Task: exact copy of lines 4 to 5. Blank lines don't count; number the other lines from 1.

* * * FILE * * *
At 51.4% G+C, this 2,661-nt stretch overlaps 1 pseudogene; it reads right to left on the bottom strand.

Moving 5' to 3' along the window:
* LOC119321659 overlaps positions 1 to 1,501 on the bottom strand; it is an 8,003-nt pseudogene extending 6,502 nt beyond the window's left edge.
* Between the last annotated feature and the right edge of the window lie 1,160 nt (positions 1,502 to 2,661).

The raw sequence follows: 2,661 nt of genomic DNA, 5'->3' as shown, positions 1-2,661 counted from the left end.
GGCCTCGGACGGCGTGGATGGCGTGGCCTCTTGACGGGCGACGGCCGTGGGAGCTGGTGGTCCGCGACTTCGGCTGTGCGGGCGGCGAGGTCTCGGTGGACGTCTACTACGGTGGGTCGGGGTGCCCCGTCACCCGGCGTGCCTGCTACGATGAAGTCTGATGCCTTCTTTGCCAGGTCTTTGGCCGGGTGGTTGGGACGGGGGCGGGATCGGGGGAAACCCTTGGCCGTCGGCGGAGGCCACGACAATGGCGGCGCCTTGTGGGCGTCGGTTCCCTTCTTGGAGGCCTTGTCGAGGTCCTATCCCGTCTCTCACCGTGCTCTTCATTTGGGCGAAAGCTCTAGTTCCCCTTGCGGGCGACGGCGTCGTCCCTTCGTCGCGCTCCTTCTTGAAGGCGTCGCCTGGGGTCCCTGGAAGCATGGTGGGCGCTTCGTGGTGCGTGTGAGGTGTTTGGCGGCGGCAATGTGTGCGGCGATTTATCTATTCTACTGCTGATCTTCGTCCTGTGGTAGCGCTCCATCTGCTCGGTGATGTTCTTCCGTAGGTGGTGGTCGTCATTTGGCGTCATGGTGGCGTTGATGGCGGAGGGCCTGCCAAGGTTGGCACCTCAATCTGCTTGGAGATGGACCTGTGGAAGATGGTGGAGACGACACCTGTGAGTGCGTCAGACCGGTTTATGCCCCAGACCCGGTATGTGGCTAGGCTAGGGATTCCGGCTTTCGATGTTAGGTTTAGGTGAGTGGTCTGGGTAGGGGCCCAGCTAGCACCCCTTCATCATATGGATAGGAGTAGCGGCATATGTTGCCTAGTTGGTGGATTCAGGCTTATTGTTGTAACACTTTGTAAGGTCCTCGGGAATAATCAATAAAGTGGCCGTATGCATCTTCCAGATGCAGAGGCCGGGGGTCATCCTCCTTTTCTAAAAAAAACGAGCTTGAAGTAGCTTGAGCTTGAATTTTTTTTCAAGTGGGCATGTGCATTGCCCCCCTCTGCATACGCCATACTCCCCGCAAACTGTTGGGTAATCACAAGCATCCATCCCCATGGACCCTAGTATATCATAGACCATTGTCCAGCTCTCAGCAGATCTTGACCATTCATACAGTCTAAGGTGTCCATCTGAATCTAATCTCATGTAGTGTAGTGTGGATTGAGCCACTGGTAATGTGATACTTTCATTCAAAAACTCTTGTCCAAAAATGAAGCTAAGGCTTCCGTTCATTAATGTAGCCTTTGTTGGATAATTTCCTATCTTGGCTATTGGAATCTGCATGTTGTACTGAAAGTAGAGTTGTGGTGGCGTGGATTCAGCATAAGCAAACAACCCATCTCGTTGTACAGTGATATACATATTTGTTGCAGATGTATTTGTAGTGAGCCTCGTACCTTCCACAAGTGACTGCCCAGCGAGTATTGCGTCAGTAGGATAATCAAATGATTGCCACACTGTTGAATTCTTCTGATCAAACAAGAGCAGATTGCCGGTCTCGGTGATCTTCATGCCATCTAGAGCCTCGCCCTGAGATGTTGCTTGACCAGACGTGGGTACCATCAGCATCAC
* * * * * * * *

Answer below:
* Between the last annotated feature and the right edge of the window lie 1,160 nt (positions 1,502 to 2,661).

The raw sequence follows: 2,661 nt of genomic DNA, 5'->3' as shown, positions 1-2,661 counted from the left end.